More than Murray or Edmund, the real disappointment among the Brits in New York this week was Johanna Konta. She had actually won a real “Battle of the Brits” against Heather Watson, the British No.2, in the first round, but even in that straight sets victory she had conceded numerous set points in the first set tie-break. Watson, who had been playing so well before the pandemic, was unable to beat the British No.1, but in the second round Romania’s Sorana Cirstea was.

Unfortunately, this will go down as one of the many “might-have-beens” in Konta’s recent career, as she dominated Cirstea in the first set, winning it 6-2, and broke her opponent’s serve several times in both the second and third sets. Ultimately, however, she lost in three sets, 2-6 7-6 (7-5) 6-4. Like Murray, she was defiant afterwards, insisting that she could still win a Major, but unlike Murray she has never done so and with each disappointing defeat against a lower-ranked opponent the chances of her ever doing so recede further.

Undoubtedly, the British star of the first week in New York has been Cameron Norrie, Britain’s No.4 male tennis player. Like Murray, he came back from two sets down in his first match to win in five, but unlike Murray he defeated a seed to do so – Argentina’s pocket battleship, Diego Schwartzman – and then backed up that breakthrough win by defeating another Argentinian, Federico Coria (younger brother of the great Guillermo), in straight sets in the second round. In the third round, Norrie faces Alejandro Davidovich Fokina, “The Unconventional Spaniard”, as LWOT’s Pablo Mosquera memorably dubbed him last year because of his penchant for drop shots and trick shots, with both men hoping to make it through to the second round of a Major for the first time.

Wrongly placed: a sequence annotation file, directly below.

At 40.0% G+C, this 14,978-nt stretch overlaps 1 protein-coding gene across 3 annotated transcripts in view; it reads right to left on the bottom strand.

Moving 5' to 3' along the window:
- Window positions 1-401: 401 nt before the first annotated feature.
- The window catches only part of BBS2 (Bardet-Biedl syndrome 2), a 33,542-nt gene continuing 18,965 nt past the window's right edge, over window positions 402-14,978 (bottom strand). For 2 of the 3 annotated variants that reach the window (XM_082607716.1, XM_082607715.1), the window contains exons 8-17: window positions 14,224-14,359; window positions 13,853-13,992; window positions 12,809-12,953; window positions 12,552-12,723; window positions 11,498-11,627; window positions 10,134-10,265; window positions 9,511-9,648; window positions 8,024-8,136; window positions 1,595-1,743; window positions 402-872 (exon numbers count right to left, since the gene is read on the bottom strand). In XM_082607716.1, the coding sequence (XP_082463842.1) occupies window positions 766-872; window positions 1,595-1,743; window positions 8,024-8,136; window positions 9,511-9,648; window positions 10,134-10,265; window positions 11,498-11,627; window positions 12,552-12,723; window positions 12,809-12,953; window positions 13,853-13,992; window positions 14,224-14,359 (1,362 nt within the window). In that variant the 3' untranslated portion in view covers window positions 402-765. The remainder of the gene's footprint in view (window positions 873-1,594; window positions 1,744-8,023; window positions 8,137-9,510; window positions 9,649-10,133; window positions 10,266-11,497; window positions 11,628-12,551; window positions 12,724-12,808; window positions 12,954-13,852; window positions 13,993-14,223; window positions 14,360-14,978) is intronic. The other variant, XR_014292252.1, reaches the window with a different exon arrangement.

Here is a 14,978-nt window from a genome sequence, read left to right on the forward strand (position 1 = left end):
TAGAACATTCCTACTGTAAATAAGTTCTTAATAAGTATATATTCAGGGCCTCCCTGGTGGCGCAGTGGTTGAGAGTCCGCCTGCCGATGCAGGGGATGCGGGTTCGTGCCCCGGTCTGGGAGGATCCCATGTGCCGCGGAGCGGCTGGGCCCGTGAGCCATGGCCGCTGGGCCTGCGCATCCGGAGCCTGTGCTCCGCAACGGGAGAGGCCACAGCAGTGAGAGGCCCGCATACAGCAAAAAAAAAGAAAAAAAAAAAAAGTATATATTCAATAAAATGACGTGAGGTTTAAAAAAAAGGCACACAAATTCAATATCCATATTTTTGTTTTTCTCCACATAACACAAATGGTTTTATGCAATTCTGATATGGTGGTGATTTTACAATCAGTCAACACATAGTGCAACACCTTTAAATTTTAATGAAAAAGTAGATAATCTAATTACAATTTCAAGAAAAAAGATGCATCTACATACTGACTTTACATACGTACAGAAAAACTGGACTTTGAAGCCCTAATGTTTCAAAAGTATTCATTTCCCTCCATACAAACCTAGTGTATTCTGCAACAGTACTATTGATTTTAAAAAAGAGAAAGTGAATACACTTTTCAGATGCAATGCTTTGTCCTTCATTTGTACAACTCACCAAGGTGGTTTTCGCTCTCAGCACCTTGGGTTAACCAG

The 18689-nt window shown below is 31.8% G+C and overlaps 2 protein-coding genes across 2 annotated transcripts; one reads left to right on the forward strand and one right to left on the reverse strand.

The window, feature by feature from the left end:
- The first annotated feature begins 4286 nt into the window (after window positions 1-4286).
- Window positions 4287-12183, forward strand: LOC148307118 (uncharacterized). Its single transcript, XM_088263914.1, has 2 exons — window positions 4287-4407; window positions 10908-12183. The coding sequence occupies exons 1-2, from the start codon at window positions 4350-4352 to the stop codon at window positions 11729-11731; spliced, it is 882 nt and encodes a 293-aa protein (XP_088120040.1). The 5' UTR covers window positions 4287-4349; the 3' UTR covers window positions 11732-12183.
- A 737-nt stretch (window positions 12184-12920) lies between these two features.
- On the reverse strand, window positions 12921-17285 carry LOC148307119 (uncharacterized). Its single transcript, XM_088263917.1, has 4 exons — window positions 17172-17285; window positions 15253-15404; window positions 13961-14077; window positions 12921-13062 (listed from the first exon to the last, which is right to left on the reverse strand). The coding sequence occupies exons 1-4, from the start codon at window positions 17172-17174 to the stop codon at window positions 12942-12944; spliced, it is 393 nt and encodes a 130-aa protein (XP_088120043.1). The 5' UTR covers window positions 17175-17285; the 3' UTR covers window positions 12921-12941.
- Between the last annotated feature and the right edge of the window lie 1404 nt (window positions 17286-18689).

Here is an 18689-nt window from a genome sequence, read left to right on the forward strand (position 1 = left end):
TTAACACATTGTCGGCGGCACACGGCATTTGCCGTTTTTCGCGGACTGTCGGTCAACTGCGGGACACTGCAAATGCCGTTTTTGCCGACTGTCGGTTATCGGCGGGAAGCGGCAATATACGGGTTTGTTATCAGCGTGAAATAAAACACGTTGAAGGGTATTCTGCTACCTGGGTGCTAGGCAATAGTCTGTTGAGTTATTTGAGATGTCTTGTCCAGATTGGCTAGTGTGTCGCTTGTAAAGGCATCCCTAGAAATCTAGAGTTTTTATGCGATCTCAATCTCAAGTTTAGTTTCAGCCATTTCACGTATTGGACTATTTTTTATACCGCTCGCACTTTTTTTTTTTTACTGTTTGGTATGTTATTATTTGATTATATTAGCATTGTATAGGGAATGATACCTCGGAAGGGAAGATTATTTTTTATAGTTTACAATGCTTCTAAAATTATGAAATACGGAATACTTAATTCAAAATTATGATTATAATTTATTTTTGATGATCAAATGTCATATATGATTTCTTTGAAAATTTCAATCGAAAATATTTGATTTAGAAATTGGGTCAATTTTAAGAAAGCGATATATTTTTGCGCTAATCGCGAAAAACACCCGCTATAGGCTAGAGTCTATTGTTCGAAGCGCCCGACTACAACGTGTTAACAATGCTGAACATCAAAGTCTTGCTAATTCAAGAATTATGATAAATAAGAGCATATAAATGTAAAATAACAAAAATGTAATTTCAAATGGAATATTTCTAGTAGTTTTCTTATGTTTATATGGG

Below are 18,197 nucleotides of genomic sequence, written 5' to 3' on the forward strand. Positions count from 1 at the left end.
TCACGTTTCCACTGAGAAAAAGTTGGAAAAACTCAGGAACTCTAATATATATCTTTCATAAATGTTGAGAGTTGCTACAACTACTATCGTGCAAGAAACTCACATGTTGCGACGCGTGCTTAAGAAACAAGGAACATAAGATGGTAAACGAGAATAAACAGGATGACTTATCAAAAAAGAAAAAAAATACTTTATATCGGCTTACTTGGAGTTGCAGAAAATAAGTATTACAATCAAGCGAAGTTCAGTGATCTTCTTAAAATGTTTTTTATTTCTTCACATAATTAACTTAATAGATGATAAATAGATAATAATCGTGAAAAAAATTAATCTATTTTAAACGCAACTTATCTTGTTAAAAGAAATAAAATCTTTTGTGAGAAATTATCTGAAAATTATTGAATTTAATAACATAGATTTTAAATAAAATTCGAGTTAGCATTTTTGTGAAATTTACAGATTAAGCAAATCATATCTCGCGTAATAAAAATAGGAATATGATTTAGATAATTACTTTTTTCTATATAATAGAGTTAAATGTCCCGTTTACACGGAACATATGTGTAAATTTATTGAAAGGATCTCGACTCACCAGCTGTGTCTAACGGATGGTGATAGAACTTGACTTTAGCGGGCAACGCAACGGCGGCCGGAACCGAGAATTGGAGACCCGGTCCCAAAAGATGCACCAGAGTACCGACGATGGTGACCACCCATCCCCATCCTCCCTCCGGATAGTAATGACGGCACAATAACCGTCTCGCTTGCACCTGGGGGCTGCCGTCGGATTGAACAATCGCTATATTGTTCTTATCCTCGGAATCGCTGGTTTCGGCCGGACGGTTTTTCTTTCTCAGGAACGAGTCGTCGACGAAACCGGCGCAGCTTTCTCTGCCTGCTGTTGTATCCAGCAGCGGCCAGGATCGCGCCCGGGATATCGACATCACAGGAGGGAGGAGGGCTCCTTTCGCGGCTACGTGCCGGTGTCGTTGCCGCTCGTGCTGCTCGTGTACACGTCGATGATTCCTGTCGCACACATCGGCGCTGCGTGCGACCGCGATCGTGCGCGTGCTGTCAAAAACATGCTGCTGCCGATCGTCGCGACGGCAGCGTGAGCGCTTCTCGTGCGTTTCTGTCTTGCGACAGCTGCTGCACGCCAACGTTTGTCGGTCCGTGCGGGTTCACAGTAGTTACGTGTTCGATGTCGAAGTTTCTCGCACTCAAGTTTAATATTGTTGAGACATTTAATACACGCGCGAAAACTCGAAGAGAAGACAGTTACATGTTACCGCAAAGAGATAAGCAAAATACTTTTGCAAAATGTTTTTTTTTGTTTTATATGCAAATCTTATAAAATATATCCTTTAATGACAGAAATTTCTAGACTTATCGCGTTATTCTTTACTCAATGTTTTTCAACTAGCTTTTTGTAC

And, finally, there is Dan Evans, who will be on court after Norrie’s match ends. Evans won the inaugural “Battle of the Brits” event, beating Murray, Edmund and Norrie along the way. However, he has only ever made it to the second week of a Major once before (in Australia in 2017, just before his drugs ban for taking cocaine) and he will have to overcome France’s rising star, Corentin Moutet, and Murray’s conqueror, Auger-Aliassime, if he is to repeat the feat. With Auger-Aliassime enjoying an extra day’s rest after the Evans-Moutet match was suspended because of rain, the young Canadian will fancy his chances of defeating another Briton even if Evans should win through to meet him.

Of course tennis is ultimately an individual sport, not a team one, so it is always slightly absurd to try to make sweeping generalizations about the state of a country’s players rather than analysing them all individually. Nevertheless, this week in New York has been a painful reminder that for all of Andy Murray’s remarkable triumphs in the last decade, it remains unlikely that any other British player – male or female – will be following him into the ranks of the Major-winners in tennis any time soon.

Main Photo from Getty.